The following ingenious method of keeping beer on draft excluded from air, and thus preventing it from turning sour, has recently been devised. A slate cistern is formed, having a wooden lid, fitting accurately, fioating on the surface of the liquid. The sides of the lid are beveled, so that a sharp edge is presented to the walls of the cistern, and along this edge a strip of india-rubber or canvas is attached,which forms, with the bevel on the upper side a V-shaped space, into, which wet sand or other suitable material is packed, in order to keep the canvas in close contact with the cistern and exclude the air from its contents. A hole is formed in the lid,, provided with a stuffing box, through which a pipe passes, into the liquid, and the connection to the beer engine is made in the usual way. The end of the pipe in the liquids is. not open, but has perforations at about an inch from the extremity—an arrangement which prevents any sediment from escaping with the fluid. The action of the device is very simple : Atmospheric pressure acting on the lid forces it to. descend as the liquid is removed from under it, and thus a constant flow is obtained by means of the engine. By letting the cistern into the ground, the temperature of the liquid will, remain nearly uniform the year round. The New York Times says that about two years ago several Japanese silk worms were imported and placed on some alanthus trees in Washington street. The result is that this year the alanthus trees are overrun with Japanese silk worms. This fact accounts for the huge dark-colored, broad-winged insects that are to be seen flying in almost all parts of Brooklyn. Pkof. Loomis, with a party of six or seven other savants, are going to start, ma Norfolk, for western North Carolina, for the purpose of witnessing and making observations with regard to the eclipse which takes place next August. They intend sojourning in the neighborhood of Ashville, or the elevated regions about Middle Springs, and afterwards purpose returning home by way of Tennessee, Virginia, etc. S. T. Clements, D.D.S., writes to the Dental Cosmos that although wax and resin, shellac varnish, and liquid silex are recommended for mending plaster models, neither, in Lis experience, can compare with sandarac varnish. Saturate the broken surfaces thoroughly, and press them well together. Allow it to dry, and the model will stand all the manipulation required. Patentees of car-heating devices will be glad to know that a law exists in Ohio that every railroad in the State shall, when necessary to heat any of its cars, do so by heating apparatus so constructed that the fire in it will be immediately extinguished whenever the cars are thrown from the track and overturned. The same law provides that cars shall be lighted by candles only.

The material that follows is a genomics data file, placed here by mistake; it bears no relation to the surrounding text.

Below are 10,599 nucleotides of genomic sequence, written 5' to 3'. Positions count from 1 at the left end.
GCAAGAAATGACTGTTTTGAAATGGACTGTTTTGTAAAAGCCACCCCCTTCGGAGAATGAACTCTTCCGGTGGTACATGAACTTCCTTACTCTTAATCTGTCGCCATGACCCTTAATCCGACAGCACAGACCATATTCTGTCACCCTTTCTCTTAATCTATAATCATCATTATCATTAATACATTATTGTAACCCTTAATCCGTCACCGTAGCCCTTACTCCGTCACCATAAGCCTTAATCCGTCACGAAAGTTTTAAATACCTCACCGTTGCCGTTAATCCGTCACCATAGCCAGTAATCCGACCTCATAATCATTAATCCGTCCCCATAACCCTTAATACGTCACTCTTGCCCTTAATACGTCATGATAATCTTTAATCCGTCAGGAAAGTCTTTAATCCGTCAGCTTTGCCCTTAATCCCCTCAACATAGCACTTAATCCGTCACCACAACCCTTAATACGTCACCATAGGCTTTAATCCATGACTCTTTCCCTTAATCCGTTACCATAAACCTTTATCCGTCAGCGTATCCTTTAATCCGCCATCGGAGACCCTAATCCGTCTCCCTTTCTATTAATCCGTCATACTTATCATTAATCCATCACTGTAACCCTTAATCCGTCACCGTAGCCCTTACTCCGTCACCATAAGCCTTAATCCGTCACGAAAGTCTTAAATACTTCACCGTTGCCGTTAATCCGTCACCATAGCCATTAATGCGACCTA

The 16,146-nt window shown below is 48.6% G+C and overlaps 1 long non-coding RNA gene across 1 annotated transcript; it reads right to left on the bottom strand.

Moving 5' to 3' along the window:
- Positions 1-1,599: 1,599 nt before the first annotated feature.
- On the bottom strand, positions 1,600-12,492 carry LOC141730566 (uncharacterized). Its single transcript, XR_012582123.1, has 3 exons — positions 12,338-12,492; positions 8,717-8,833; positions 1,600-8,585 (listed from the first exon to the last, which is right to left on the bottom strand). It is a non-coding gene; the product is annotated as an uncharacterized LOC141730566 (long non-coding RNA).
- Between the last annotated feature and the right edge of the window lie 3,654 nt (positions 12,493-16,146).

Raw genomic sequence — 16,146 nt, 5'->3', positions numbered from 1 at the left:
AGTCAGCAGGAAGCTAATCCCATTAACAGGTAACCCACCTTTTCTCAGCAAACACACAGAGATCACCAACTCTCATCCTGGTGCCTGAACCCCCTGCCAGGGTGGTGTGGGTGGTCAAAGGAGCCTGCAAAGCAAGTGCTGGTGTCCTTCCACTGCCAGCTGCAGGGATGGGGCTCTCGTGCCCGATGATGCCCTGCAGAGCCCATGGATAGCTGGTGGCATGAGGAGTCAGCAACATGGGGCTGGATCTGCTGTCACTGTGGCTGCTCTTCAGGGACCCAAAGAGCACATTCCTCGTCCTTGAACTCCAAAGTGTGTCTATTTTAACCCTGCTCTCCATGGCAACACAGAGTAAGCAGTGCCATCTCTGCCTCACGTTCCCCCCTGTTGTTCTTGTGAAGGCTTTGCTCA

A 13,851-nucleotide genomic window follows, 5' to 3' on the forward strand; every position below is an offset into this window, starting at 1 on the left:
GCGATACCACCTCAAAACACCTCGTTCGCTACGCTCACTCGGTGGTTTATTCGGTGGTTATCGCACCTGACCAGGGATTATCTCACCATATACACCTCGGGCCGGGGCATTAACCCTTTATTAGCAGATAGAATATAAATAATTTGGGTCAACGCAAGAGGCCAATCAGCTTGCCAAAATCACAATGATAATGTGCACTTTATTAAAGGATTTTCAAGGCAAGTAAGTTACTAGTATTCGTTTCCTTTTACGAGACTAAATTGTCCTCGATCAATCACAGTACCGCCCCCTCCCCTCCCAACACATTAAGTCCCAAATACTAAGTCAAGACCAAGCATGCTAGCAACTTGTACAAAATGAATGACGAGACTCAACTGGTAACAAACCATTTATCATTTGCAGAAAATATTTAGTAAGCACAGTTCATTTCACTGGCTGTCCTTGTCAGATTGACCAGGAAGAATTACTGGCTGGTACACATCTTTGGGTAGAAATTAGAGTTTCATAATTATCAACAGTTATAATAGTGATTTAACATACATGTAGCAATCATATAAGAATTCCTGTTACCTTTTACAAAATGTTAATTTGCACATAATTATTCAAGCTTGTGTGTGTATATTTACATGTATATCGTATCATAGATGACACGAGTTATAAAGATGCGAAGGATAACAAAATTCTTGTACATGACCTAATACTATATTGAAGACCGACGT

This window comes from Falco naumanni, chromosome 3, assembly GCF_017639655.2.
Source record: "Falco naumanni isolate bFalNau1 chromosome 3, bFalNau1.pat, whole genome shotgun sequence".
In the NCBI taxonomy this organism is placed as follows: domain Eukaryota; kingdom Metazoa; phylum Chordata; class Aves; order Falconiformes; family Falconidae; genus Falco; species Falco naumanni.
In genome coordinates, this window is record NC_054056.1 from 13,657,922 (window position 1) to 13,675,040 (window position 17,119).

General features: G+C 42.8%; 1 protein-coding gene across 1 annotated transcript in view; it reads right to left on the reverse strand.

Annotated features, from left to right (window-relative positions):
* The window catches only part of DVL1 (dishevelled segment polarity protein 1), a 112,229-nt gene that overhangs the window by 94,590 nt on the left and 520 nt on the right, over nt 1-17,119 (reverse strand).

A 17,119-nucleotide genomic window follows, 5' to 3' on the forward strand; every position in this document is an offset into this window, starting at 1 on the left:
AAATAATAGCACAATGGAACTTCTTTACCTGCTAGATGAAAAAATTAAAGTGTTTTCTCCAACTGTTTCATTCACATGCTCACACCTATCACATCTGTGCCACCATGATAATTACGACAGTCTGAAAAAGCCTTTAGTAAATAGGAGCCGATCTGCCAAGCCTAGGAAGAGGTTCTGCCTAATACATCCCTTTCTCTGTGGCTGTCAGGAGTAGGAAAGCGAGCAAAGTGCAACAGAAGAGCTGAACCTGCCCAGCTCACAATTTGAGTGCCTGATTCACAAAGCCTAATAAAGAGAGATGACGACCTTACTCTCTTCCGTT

This article was originally published with the title "Editorial Summary" in Scientific American 21, 5, 75 (July 1869)